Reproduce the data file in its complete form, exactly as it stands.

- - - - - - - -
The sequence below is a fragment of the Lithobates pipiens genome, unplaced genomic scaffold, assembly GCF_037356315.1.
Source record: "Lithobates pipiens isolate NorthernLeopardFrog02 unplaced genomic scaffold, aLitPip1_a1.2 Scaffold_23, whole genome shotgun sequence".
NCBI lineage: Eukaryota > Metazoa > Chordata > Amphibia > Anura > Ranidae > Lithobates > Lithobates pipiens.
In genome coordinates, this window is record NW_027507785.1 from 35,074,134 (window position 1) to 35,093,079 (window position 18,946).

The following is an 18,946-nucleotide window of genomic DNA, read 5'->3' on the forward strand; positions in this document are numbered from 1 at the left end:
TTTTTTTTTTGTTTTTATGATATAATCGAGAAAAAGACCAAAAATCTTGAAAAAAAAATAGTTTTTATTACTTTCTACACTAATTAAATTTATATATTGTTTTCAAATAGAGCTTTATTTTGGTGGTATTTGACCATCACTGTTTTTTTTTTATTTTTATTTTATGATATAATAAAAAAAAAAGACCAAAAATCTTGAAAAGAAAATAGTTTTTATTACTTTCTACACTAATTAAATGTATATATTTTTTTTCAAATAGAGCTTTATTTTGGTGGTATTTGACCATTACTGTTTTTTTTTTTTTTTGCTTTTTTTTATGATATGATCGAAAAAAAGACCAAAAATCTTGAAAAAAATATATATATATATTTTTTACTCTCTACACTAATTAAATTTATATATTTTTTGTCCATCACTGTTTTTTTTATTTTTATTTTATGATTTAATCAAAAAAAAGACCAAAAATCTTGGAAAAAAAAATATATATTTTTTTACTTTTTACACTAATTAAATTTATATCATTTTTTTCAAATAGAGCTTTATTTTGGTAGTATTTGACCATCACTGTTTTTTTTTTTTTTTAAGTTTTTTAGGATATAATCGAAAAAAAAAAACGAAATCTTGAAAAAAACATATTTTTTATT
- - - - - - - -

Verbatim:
The sequence below is a fragment of the Lithobates pipiens genome, unplaced genomic scaffold, assembly GCF_037356315.1.
Source record: "Lithobates pipiens isolate NorthernLeopardFrog02 unplaced genomic scaffold, aLitPip1_a1.2 Scaffold_23, whole genome shotgun sequence".
NCBI lineage: Eukaryota > Metazoa > Chordata > Amphibia > Anura > Ranidae > Lithobates > Lithobates pipiens.
In genome coordinates, this window is record NW_027507785.1 from 35,074,134 (window position 1) to 35,093,079 (window position 18,946).

The following is an 18,946-nucleotide window of genomic DNA, read 5'->3' on the forward strand; positions in this document are numbered from 1 at the left end:
TTTTTTTTTTGTTTTTATGATATAATCGAGAAAAAGACCAAAAATCTTGAAAAAAAAATAGTTTTTATTACTTTCTACACTAATTAAATTTATATATTGTTTTCAAATAGAGCTTTATTTTGGTGGTATTTGACCATCACTGTTTTTTTTTTATTTTTATTTTATGATATAATAAAAAAAAAAGACCAAAAATCTTGAAAAGAAAATAGTTTTTATTACTTTCTACACTAATTAAATGTATATATTTTTTTTCAAATAGAGCTTTATTTTGGTGGTATTTGACCATTACTGTTTTTTTTTTTTTTTGCTTTTTTTTATGATATGATCGAAAAAAAGACCAAAAATCTTGAAAAAAATATATATATATATTTTTTACTCTCTACACTAATTAAATTTATATATTTTTTGTCCATCACTGTTTTTTTTATTTTTATTTTATGATTTAATCAAAAAAAAGACCAAAAATCTTGGAAAAAAAAATATATATTTTTTTACTTTTTACACTAATTAAATTTATATCATTTTTTTCAAATAGAGCTTTATTTTGGTAGTATTTGACCATCACTGTTTTTTTTTTTTTTTAAGTTTTTTAGGATATAATCGAAAAAAAAAAACGAAATCTTGAAAAAAACATATTTTTTATT